It’s common knowledge that heat waves can create dangerously dry conditions. We’ve all seen hazard signs warning of the spread of camp- or wildfires and many of us have experienced the devastating effects of “fire season” first-hand. However, few people expect a fire to break out in their own yard, even during record-breaking heat.

Unfortunately, this was the case last week for the Wise family in El Dorado Hills, CA when their backyard mulch spontaneously combusted. Here is exactly what happened in the Wise family’s backyard, as well as information on why the mulch combusted and how to prevent mulch fires in your own yard.

How the Mulch Caught on Fire

Surveillance video footage shared with CBS News Sacramento shows the fire suddenly breaking out in the Wise’s backyard. The flames grow rapidly to torch the ground and surrounding trees, waking Mike Wise up in the middle of the night.

He describes his immediate reaction: “I was kind of stunned at first. I couldn’t imagine why my yard would be on fire.” He continues, “This is new to me. I’ve never heard of bark literally catching itself on fire.”

Fortunately, Wise was able to extinguish the fire using his garden hose. Afterward, the mulch was charred and, in the words of 7-year-old Grant Wise, “the board that lines [the mulch] from the grass and the little sprinkler have almost melted completely.”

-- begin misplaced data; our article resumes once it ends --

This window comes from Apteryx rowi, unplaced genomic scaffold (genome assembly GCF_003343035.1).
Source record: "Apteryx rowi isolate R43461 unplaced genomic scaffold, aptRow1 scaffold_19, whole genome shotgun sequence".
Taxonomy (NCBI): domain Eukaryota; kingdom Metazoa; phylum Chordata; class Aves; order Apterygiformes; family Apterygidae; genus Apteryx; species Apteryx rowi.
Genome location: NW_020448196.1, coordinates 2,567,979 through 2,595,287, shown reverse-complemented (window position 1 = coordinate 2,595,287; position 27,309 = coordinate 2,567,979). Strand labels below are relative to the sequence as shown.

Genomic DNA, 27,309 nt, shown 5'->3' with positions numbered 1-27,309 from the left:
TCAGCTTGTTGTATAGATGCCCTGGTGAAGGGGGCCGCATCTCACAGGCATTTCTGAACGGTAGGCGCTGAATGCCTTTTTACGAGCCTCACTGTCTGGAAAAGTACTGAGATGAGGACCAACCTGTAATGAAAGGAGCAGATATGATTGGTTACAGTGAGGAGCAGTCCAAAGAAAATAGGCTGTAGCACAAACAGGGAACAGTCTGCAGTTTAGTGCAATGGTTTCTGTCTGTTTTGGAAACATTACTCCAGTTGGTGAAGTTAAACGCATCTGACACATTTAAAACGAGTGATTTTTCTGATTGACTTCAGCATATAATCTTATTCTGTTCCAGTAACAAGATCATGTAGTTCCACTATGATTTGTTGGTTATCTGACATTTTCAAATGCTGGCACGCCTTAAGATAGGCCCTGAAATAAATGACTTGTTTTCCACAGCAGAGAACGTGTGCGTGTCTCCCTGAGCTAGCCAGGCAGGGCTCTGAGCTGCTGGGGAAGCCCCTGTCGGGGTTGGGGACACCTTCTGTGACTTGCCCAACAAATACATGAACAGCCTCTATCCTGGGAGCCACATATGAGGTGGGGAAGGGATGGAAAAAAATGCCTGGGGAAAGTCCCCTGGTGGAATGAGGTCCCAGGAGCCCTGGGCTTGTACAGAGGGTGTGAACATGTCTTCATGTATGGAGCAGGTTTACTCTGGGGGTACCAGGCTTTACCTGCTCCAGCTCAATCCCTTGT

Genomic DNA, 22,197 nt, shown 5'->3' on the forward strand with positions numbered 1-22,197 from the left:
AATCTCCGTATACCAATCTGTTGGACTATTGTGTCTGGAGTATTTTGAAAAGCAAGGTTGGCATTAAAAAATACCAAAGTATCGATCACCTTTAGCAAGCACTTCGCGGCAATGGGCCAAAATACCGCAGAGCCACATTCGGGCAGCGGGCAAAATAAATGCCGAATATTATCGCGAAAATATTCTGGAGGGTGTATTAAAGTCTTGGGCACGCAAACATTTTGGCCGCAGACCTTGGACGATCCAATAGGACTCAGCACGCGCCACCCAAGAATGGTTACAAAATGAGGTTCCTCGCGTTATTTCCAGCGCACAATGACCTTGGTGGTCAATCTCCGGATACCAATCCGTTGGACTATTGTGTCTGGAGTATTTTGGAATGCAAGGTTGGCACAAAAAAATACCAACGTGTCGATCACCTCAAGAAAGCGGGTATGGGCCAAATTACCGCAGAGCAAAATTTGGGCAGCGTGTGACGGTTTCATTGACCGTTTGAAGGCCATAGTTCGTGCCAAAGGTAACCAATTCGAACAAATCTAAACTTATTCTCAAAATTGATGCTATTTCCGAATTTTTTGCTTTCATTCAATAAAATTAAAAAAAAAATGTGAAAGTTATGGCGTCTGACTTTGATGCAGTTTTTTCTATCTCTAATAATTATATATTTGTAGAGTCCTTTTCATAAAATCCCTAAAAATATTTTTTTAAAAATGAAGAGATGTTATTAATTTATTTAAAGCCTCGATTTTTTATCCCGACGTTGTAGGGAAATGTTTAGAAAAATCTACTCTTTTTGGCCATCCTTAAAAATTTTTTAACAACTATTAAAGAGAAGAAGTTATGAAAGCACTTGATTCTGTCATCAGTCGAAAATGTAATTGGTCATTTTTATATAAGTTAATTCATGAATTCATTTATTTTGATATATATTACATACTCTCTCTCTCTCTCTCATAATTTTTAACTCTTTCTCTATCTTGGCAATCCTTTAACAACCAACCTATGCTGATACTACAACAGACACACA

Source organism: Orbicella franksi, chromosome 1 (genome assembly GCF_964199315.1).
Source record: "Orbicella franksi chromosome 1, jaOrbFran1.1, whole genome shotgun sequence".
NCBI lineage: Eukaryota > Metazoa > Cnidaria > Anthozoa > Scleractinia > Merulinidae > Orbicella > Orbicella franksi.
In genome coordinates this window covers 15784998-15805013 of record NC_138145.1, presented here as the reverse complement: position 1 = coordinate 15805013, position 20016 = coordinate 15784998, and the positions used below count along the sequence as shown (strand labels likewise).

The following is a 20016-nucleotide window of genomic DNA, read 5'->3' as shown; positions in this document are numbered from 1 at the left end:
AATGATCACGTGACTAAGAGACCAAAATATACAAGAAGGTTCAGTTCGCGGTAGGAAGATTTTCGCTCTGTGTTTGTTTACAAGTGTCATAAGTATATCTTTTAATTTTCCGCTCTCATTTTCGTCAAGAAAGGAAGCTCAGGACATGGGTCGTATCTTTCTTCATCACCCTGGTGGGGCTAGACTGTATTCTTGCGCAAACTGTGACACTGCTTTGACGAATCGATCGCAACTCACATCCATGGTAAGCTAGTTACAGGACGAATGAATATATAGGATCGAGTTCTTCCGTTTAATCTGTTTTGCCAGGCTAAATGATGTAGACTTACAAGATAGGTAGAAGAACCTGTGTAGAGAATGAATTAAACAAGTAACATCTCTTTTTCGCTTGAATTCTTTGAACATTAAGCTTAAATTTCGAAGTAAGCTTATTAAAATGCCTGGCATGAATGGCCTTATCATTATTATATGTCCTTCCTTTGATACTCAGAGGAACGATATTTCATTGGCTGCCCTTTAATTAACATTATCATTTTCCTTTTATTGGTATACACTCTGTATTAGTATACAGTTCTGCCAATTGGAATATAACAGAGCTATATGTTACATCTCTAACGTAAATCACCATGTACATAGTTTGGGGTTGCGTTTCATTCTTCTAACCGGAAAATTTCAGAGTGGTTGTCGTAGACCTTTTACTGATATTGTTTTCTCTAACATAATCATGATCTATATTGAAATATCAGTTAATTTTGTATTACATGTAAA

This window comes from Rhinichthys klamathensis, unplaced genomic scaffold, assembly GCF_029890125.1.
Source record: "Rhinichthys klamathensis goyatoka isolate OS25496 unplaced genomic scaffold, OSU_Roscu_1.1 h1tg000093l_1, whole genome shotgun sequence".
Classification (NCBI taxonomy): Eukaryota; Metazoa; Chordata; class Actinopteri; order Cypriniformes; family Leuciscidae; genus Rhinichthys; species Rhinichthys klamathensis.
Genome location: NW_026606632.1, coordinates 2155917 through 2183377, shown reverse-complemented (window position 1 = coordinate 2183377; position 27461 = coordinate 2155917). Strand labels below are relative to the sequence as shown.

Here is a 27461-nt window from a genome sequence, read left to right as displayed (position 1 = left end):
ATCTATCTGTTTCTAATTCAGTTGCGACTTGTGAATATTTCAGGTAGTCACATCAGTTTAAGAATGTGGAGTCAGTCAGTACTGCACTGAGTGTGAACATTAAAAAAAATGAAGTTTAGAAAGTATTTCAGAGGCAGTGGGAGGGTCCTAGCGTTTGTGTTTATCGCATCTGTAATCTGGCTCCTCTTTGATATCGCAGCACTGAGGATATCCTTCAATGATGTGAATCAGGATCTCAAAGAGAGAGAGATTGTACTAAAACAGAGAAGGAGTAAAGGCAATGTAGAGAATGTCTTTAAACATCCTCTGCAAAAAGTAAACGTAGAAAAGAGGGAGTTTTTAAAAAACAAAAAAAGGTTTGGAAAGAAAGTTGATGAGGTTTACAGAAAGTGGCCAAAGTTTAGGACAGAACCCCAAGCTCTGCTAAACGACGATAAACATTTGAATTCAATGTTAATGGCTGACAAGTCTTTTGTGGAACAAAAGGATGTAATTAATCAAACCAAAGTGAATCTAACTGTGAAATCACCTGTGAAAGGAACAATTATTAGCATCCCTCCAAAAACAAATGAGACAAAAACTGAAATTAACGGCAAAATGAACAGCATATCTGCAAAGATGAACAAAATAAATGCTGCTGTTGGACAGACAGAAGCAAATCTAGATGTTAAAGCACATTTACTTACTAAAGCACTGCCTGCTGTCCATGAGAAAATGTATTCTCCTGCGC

Why Mulch Can Catch on Fire

According to Homes and Gardens, mulch can spontaneously catch fire when it is laid too thickly. In the video, the reporter explains that he Mike had just had the mulch put in just that day. Presumably, it was extra dry from the new installation and had yet to be watered. Additionally, as Grant Wise mentions, the record-breaking heat played a major role in igniting the mulch. “Well, it was like 108 yesterday, so that could’ve probably cooked the bark pretty good.”

How to Prevent Mulch Fires

The first step to preventing mulch fires is laying the mulch in an appropriate thickness: 2 to 3 inches. From there, avoid any substantial piles of mulch, especially around other flammable plants like dry trees. Keep the mulch irrigated as you would a lawn and surround it with fire-resistant materials. In Weiss’s case, the properly watered grass helped stop the spread of the fire, but you could also use a gravel yard cover.

How to Stay Safe in Fire Conditions

It’s important to create fire safety plans before you need them. Read up on how to prevent home fires as well as which household items can spontaneously combust. Finally, keep wildfire preparation products on hand and, whenever possible, avoid working outside in poor air quality. Stay safe out there!

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